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Hey hey, romance junkies,

Welcome to What A Character, a weekly chat with a new and diverse romance character.  This week’s victim comes to us courtesy of the fabulous and fun, Denise Moncrief. She’s loaned us Tess Copeland from her new release, Crisis of Identity. I have to say, I’m stoked to have Tess here today.  Why, you ask? Because Tess sounds like the kind of character I’d like to share a few drinks with. So, help me welcome Tess, and Denise of course. 

Hiya ladies! So, Tess. In twitter fashion, tell us about your story in 140 characters or less.

Tess: Necessity is the mother of a good con, right? But Shelby’s was the wrong identity to steal. Crisis of Identity #romantic #suspense

Mac: LOL I love a sharp tag line. What do you consider your biggest strength? Biggest weakness?

Tess: My biggest strength? I can handle just about anything. I am NO damsel in distress. I don’t need a hero. I am perfectly capable of handling myself, thank you very much.

My biggest weakness? That I think I can handle just about anything. That I don’t recognize when I’m a damsel in distress until it’s too late. That I won’t admit that I wouldn’t mind some hunky guy stepping up and being my hero. And that sometimes I handle things all wrong, thank you very much.

Mac: I like how you roll, Tess. Don’t we all have those weaknesses? I know I do. So, the romance genre is often heavy with heartbreaking conflict, but what makes you laugh?

Tess: When Trevor tells me stories about his wild and crazy adventures as a private detective/bounty hunter, it makes me laugh my butt off. He tells this story about this guy he trailed all the way to Alaska, and the way he caught him… The guy tripped and sat down in some water and his butt froze to the seat so fast he couldn’t get up before Trevor slapped the cuffs on him. The way Trevor tells the story, I crack up every time he says the word Alaska.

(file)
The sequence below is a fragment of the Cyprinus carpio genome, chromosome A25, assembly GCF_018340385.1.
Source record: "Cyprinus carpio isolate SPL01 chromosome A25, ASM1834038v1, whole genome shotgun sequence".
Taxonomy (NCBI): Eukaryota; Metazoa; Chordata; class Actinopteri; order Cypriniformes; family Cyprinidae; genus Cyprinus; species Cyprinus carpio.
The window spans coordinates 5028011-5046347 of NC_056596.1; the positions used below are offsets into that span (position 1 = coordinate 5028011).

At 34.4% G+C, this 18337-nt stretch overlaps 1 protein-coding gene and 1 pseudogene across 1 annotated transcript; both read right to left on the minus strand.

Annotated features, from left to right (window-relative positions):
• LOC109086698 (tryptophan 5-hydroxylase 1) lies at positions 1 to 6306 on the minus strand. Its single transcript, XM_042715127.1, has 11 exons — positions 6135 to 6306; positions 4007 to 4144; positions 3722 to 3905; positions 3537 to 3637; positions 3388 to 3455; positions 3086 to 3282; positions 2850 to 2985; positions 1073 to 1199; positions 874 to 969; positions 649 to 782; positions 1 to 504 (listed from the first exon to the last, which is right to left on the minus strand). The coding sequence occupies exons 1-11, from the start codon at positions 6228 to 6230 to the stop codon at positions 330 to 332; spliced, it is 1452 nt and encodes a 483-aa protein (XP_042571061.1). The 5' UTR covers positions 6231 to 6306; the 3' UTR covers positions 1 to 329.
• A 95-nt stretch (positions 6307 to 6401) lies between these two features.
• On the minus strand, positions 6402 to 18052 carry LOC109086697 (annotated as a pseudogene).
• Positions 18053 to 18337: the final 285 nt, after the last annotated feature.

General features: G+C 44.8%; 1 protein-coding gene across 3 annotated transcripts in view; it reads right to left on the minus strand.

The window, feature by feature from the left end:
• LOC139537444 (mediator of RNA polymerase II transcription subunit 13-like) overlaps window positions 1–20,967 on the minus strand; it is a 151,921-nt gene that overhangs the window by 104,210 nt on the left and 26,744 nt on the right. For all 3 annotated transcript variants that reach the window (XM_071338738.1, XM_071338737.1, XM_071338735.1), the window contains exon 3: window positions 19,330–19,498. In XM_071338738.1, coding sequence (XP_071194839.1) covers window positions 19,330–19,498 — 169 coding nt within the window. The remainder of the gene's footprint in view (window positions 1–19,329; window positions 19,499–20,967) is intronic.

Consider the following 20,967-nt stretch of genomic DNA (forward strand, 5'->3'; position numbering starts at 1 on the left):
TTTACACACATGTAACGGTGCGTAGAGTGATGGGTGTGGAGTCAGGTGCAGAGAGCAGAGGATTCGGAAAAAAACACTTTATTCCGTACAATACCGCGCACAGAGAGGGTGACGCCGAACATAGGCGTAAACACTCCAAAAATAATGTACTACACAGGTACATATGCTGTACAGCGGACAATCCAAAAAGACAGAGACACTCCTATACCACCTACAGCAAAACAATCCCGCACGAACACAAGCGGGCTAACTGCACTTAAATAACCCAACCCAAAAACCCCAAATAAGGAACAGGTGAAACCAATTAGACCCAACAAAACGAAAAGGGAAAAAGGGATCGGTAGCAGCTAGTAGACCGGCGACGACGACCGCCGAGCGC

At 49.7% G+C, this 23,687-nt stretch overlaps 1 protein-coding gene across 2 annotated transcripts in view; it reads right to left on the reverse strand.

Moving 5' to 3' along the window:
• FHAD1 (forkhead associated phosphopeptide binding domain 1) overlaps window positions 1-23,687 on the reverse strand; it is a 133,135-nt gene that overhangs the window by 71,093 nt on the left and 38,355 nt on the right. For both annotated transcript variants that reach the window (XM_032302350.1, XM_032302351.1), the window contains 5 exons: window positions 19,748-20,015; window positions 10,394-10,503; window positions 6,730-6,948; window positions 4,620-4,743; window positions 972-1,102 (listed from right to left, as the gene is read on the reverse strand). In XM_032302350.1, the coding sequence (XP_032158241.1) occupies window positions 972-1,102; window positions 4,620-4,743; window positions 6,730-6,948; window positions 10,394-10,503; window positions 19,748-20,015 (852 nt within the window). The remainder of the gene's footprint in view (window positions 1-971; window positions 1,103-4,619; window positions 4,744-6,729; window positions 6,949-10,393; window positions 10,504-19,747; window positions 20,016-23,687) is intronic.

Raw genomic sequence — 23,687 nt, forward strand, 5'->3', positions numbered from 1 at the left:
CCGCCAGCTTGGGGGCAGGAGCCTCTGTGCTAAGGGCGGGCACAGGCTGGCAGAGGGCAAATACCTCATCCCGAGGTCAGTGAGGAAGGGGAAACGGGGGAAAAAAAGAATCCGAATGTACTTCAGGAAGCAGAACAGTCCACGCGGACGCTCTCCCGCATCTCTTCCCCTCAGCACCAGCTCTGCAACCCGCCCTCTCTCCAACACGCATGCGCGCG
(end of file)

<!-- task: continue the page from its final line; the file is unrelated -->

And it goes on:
Mac: See, that’s exactly the reason you’ll never find me in Alaska. I can’t abide a frozen butt. 🙂 What was the toughest aspect of your story for you and Denise to work through?

Tess: Oh yeah. That was when I went to see my drugged out sister and found out she had a baby. I didn’t know she had a baby. Apparently, that surprised Denise, too, because she wasn’t sure how to write that scene for days. I wanted to turn around and walk away (but you know, I was kinda stuck in mid-scene with a knife in my hand). How was the rug rat my problem? But I couldn’t leave the kid behind and Denise wouldn’t have let me anyway. Kidnapping my own niece was the best thing that happened to me because it made me want to fix all the things in my life that I had broken so I could be free to take care of my sister’s kid.